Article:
3) Hire new leadership at DCS — proven leaders with experience in child safety and prevention who understand how to make the system work for kids.
4) Give frontline caseworkers significant raises and more training to keep experienced people in place where they are needed and reduce the 33% turnover currently facing DCS. This is a tough job, and we need to give those who volunteer to do the work the support they need to keep doing it.
5) Fully fund our public schools — the most effective tool at our disposal for reducing poverty. Poverty is the most significant risk factor for child neglect. Too often a parent in poverty faces a choice between leaving a child alone or in substandard care to go to work at a low-wage job to feed and house his or her children, or turning down work to stay at home and take care of the children. Education can break that cycle by opening up new opportunities.
6) Create more jobs for working class and middle class Arizonans (see #5 about reducing poverty).
I will continue to fight as hard as I can to fix DCS and make Arizona kids safe again. It will not be easy, but if we can’t do this as a state, what else matters?
Along the lines of long-term solutions, I have an interesting question for you: Would you rather state money be invested in our public schools or given away to the rich in yet another tax cut?
Governor Ducey has chosen the latter.
You recall that the Governor and the legislative majority (instead of using cash already available) are asking us in Proposition 123 to approve settling the K-12 education inflation funding lawsuit in May primarily with state education land trust money that is already earmarked for K-12, reducing the amount available for schools in the future.
By doing this, they left a whole lot of surplus money ($1.1 billion if you include the Rainy Day Fund) on the table. To keep faith with voters, it could be invested during the upcoming session in the many programs we need that have been slashed over the past five years, such as child safety, school building maintenance, JTED/CTE restoration, our universities, our community colleges, transportation, and much more.
Or it could be given away to the rich in the form of massive new tax cuts.
Governor Ducey is now shopping around his plan to do just that, a plan that will likely be revealed on Jan. 11 at his State of the State speech.
The details? He wants to phase out the state income tax completely over the next four years and replace it with higher sales taxes on the poor, including taxing groceries.
If you earn less than $50,000 a year, you already pay either zero or very little state income tax. The bulk is paid for by those earning more than $150,000 a year. So if that tax is eliminated, the result is simple. The rich get richer and the rest of us get screwed.
If this plan is enacted, Prop 123 effectively turns into a referendum on more tax cuts, not more funding for schools. This would endanger its chances at the polls.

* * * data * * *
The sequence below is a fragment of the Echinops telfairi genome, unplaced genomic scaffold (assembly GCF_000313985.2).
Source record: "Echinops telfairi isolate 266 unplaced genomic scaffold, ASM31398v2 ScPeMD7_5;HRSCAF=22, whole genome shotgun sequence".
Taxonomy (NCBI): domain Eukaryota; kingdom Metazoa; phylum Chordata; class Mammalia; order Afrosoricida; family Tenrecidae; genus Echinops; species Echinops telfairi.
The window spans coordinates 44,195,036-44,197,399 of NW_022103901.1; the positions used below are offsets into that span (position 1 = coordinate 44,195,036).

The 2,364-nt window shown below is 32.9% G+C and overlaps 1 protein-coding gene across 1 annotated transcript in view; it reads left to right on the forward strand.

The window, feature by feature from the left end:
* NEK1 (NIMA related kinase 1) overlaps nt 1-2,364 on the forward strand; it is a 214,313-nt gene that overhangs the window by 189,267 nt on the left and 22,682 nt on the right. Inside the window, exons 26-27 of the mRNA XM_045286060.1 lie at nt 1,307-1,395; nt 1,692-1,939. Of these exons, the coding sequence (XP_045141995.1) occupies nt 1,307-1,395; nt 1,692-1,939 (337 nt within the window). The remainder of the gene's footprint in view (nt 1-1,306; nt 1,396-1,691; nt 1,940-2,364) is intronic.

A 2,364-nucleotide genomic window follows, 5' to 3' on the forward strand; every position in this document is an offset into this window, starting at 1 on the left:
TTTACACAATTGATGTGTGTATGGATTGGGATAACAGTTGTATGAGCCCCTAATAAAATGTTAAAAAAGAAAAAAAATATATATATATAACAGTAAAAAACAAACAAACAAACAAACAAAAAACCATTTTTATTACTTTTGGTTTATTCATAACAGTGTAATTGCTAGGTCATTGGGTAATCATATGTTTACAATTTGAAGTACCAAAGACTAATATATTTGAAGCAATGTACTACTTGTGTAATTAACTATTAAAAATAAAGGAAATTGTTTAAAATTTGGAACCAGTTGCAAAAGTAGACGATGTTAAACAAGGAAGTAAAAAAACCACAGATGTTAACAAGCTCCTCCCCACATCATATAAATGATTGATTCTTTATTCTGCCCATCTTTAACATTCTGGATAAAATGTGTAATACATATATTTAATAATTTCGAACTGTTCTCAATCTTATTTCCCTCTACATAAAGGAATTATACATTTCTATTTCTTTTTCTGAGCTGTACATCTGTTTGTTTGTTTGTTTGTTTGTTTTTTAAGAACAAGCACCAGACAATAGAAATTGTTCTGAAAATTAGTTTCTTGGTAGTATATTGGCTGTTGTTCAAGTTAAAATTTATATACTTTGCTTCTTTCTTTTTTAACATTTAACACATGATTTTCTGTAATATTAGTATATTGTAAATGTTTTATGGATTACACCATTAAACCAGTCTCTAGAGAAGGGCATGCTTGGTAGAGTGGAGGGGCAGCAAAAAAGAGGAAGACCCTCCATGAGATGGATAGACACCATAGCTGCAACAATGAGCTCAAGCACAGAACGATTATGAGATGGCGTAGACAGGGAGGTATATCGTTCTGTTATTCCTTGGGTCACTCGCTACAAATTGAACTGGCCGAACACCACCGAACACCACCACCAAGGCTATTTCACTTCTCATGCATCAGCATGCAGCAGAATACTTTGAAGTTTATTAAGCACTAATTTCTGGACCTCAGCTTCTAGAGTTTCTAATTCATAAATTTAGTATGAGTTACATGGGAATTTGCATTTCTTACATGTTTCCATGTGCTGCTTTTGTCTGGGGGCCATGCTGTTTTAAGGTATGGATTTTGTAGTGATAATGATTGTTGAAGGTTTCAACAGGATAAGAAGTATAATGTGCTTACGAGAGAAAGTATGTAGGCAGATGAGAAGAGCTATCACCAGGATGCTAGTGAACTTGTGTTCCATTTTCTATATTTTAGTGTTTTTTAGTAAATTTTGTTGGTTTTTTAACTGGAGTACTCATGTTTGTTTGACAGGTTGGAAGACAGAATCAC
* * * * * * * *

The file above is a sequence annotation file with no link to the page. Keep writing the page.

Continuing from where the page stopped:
The Governor's tax plan was developed in a study by the former Goldwater Institute research director and published by the ASU Center for Economic Liberty, a new think tank funded by our favorite Kansas oil billionaires, the Koch Brothers. Here is a link to the study: http://research.wpcarey.asu.edu/…/CSEL-Policy-Report-2015-0…
I am not making this up. When you decide who to elect to the next Legislature, please #RememberInNovember
Shortly after the Paris attacks (organized by terrorists who were citizens of France and Belgium, not refugees), Governor Ducey decided to give in to political opportunism and try to ban all refugees (from anywhere in the world) from coming to Arizona.
This is so wrong from so many perspectives, it is hard to know where to start.
If he is worried about Daesh/ISIS infiltrating Arizona, why does he want to ban refugees from Central America, Africa, or anywhere else? America is beloved by so many in the world because we have always tried to find a way to welcome those who are running from terror and provide them a safe harbor. Much of our strength in the world (and the strength of our economy!) comes from our brave hospitality to those in trouble.
The refugees he is presumably most worried about -- those fleeing Syria -- are law-abiding, productive families who have had their homes and businesses destroyed and family members brutally murdered by the very same terrorists who just brutally murdered scores of innocent Parisians -- Daesh/ISIS! Syrian refugees are on our side against the barbarism of those who would destroy civilization. They are not our enemy. Unless we say that they are.
Ducey may want to stop Islamic terrorists, but he and other opportunistic governors are playing right into Daesh's hands. Their strategy in attacking the West through terror is to inspire us to divide ourselves from each other by dismissing all Muslims and refugees as terrorists. If we reject and demonize refugees and Muslims among us, then we alienate them.